Use the handin directory hw3 to submit your work
Filling a rectangular domain with random shapes
This assignment builds on the Shape class designed in HW2. In this assignment (HW3), you will modify the implementation of the Shape class that was developed in HW2, and implement a class Domain representing a rectangular area in the x-y plane, with functions that draw a visual representation of the domain as a scalable vector graphics (svg) file. The svg file can be visualized using a browser such as Firefox, Safari, Chrome or Internet Explorer.
The domain is a rectangular array of cells that can be occupied by shapes. The goal of the assignment is to implement a program that places randomly selected shapes at random positions on an arbitrary rectangular domain until the domain is full, and creates a graphical representation of the domain.
Figure 1: Rendering of an svg file obtained with a 10×12 filled domain
In HW3, you are given the files fill.cpp (which contains the main function) and the files Shape.h and Domain.h. You should not modify these files. Your task is to implement the class Domain by writing the file Domain.cpp and by writing a new file Shape.cpp that implements the additional specifications given in HW3. Note that the file Shape.h is different from the one given in HW2.
All source files should compile without warning. You should provide a Makefile in order to be able to build the executable fill using the command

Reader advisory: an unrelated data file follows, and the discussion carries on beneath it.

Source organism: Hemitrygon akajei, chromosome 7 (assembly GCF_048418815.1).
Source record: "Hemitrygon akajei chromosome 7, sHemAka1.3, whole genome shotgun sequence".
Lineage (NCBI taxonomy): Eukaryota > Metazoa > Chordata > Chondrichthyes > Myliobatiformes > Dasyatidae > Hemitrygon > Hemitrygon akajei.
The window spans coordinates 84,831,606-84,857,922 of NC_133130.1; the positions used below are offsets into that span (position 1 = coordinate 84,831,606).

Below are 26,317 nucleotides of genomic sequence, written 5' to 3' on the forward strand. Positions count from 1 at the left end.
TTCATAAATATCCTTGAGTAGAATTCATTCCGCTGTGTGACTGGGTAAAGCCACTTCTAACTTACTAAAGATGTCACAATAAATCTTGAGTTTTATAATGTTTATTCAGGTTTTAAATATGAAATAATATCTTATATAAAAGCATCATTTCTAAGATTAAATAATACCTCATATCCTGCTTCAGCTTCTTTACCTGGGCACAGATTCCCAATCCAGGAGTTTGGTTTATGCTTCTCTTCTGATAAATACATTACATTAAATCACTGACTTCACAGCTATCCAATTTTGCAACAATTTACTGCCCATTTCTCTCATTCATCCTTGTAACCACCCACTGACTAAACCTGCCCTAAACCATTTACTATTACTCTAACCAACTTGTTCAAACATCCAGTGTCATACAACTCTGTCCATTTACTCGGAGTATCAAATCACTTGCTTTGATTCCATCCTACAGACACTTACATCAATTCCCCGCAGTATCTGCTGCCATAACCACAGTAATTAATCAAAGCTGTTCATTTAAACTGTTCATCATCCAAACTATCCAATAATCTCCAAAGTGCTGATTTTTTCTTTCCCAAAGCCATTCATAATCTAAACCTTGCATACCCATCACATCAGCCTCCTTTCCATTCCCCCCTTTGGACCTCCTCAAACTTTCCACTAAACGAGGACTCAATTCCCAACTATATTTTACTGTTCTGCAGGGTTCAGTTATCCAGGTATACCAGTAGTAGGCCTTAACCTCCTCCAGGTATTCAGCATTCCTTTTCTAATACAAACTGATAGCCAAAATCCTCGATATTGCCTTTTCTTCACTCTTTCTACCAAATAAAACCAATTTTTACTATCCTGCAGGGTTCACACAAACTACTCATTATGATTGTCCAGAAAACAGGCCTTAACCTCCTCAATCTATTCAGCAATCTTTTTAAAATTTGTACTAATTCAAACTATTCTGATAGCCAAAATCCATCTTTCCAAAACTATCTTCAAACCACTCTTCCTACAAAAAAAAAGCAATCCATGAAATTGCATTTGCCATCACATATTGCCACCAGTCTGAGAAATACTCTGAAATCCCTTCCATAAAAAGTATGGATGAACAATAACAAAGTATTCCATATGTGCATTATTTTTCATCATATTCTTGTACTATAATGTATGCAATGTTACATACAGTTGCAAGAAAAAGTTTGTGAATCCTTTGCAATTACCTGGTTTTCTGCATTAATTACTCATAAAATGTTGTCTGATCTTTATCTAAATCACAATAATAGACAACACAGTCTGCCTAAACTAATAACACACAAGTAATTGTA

Input for the fill program is provided on the command line. It does not read input from any file.
The command line arguments of the fill program are: size_x size_y seed
size_x: size of the domain (number of cells) in the x direction
size_y: size of the domain (number of cells) in the y direction
seed: an integer used as a seed for the random number generator rand() used in fill.cpp
The program is run, for example, using the following command line:
$ ./fill 12 10 1234 > output.svg
The fill program will be tested with various sizes in the range [1,15], and various seed values.
It is not necessary to test for incorrect values in the command line arguments.
You can use the fill executable with specific command line arguments, and compare your svg output with svg output test files provided on the web site to check the functionality of your classes. Note: the random numbers generated on different computers may differ even if the same seed is used. Make sure to generate and compare your output on the CSIF computers. Make sure that your program reproduces the test output exactly. Use the diff command to compare your files with the example files. Other command line arguments will also be used when grading your implementation. The example files are generated using the following naming convention. For example:
$ ./fill 12 10 2 > test_12_10_2.svg
Modifications of the Shape class
The Shape class should have the following features in addition to the ones defined in HW2 (see the file Shape.h)
Additional public members of theShape class
virtual const char* color(void) const = 0
A pure virtual member function returning a C-style string (such as e.g. “red” or “blue”) that defines the color of the shape. The strings returned by the function should be as follows:
int getX(int i) const
Returns the x coordinate of cell i of the shape. It is assumed that the value of the argument is valid.
Returns the y coordinate of cell i of the shape. It is assumed that the value of the argument is valid.
void draw(void) const